Inside the house, Bowow (I’m already confusing him with the Chain Chomp from Link’s Awakening), a hairy sort of guy with goggles, introduced us to the chocobo that had rescued us. He explained that the chocobo had somehow hurt its leg when they found it (once again implying that it was your chocobo, without saying so outright). Thankfully, Bowow was able to save it by turning it into a cyborg, as you do. He called our new friend “Chocobot,” and told us that it could now run fast enough to run on water at piers. Dr. Bowow is our new favourite person.
Ed. By the way, I later discovered that Bowow seems to be using a sprite originally created for FFII, where it would have been an entirely new species that ultimately never made it out of the prototype!
After getting lectured on Bogard by Bowow as well, Sumo pulled together and decided to apologize to Bogard. On our way back, we encountered a townsman who told us about a knight who had saved the day in the past with “some sword.” After Sumo and Bogard had made their peace, Bogard gave us more information about the mythical “Some Sword” (Excalibur, or the titular Sword of Mana in the remake and the sequels). He said that it was how they saved the day back during the war with Vandole, even though that’s exactly what he said about Fuji’s mom. Now it’s this sword? This guy’s just going to use this same bullshit story whenever he wants us to fetch something, isn’t he? Your lunch next, sir? The club sandwich that saved the world single-handedly? Well, if any sandwich could, my boy, it was this one…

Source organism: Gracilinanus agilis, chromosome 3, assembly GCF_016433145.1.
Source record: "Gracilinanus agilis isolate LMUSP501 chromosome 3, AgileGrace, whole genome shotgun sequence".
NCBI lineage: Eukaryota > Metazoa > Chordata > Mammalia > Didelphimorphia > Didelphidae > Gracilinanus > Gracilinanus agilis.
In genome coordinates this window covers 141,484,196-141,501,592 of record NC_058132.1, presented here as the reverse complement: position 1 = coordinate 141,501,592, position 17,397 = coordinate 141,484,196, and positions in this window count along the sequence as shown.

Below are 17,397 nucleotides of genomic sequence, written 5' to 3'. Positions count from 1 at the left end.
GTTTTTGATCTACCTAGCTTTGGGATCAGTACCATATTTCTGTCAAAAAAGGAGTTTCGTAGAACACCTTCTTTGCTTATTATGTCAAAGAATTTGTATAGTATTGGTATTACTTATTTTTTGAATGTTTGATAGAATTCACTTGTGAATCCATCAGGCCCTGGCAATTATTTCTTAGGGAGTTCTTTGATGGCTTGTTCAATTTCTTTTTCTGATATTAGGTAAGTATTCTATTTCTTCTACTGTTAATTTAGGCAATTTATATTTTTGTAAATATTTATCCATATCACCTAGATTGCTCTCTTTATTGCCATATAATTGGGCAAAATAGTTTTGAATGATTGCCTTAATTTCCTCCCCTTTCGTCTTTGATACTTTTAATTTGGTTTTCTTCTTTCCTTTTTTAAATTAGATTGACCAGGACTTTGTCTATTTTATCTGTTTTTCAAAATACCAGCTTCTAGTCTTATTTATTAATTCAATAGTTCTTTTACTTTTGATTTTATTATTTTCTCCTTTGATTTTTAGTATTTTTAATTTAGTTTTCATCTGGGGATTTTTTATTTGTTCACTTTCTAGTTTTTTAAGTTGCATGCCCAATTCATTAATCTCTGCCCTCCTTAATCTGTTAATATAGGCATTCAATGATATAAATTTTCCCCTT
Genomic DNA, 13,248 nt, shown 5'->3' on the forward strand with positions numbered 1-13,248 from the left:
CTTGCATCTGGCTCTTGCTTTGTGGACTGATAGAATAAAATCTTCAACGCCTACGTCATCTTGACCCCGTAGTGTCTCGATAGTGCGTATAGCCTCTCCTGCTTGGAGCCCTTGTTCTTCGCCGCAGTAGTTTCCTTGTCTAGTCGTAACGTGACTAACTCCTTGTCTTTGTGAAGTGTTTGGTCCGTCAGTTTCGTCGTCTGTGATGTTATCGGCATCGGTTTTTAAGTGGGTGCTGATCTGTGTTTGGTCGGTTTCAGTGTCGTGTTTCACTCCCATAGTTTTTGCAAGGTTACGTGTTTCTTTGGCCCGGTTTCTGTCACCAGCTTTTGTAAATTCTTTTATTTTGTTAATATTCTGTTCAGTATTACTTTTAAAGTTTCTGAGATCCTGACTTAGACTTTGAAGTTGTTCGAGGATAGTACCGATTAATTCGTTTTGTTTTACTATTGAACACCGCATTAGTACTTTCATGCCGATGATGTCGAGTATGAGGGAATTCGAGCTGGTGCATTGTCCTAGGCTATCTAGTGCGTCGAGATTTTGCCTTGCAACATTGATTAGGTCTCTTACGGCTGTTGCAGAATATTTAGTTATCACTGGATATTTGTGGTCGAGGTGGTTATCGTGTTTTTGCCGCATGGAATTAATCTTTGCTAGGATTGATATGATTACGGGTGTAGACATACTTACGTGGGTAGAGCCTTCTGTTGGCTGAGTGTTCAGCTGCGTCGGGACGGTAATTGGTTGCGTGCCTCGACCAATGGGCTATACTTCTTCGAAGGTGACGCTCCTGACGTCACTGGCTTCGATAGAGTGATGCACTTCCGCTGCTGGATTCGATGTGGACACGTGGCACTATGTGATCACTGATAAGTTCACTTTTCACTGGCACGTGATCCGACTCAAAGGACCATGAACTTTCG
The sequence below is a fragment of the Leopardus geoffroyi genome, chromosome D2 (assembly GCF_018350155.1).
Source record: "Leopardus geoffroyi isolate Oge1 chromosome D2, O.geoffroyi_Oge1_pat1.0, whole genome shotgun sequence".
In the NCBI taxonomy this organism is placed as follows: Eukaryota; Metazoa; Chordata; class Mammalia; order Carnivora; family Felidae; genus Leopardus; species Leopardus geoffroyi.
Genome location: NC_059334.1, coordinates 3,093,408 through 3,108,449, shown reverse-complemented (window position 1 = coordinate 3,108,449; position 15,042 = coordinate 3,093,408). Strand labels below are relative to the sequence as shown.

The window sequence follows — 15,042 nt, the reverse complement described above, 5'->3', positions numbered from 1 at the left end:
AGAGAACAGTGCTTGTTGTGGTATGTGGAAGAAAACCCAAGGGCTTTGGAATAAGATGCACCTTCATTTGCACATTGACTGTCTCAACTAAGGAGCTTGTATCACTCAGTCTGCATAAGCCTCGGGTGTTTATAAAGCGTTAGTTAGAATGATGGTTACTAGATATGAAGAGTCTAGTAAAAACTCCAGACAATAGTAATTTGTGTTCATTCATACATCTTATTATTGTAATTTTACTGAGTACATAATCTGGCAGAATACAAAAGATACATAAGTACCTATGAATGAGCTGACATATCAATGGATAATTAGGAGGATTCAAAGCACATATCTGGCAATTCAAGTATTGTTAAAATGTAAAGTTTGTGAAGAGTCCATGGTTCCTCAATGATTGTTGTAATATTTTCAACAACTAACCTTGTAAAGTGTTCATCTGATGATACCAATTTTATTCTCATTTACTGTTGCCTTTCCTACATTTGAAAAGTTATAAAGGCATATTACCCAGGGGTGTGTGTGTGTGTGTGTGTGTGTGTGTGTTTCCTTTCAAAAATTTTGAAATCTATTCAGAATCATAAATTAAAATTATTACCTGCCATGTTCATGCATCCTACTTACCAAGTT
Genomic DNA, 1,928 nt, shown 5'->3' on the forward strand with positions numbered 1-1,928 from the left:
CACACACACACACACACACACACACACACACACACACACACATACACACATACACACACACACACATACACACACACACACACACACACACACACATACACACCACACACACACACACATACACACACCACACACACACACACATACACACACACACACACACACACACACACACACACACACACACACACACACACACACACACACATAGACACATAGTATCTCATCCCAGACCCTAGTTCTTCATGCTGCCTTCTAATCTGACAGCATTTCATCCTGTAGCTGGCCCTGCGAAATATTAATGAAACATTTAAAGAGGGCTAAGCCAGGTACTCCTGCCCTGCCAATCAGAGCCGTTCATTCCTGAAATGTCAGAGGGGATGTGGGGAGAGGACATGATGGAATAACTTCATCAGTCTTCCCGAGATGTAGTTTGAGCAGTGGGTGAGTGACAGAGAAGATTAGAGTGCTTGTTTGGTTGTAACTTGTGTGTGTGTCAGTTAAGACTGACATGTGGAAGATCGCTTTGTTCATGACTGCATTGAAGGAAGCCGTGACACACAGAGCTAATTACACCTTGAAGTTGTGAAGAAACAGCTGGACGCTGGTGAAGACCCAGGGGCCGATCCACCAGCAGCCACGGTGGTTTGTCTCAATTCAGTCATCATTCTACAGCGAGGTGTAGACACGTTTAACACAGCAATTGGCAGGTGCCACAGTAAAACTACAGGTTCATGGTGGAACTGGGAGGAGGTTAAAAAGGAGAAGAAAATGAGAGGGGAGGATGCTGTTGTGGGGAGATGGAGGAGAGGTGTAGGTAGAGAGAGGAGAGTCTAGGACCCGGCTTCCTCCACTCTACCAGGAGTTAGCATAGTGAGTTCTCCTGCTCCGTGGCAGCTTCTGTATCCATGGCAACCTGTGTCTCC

Bogard told us to head back to Cibba in Wendel to find the Excalibur and whoa, whoa! Backtracking? Whoa! I had sort of got the impression here that this game was… well… essentially stage-based, you know? I mean, sure, there’s a contiguous map, it’s about the size of Koholint in Link’s Awakening, but the game habitually picks you up and (often literally) drops you in new regions, or forces you to cross long dungeons you would never want to recross, essentially turning the entire game into a stage-based experience. I’m reminded most prominently of the Quest of Camelot GB game, which really was stage-based but took heavy cues from Zelda, making it feel a lot like FFA had been up to this point. Castlevania 64 also comes to mind, a vague and ugly middle ground between the stage and Metroid-based Castlevanias. You could also make a comparison with any game that repeatedly visits old rooms to give you the impression that you’re in the same place, even though internally it’s just a copy and paste job – Half-Life 1, Operation WinBack, that sort of thing. Really, the last thing FFA has felt like up to this point was a game with a proper explorable world! But apparently this heavy-fisted stage-based approach suddenly disappears, making me wonder why it was there to begin with! Chocobot is going to take us into the world of an actual world! Why not?
Also this planet is another of this damnable video game not-toruses again (TVTropes informs me the proper shape is a physically infeasible “duocylinder”) instead of a sphere or an east-west cylinder, which really threw me. “How are we still walking in this direction?” I said to Kyle. Welcome to the real game world.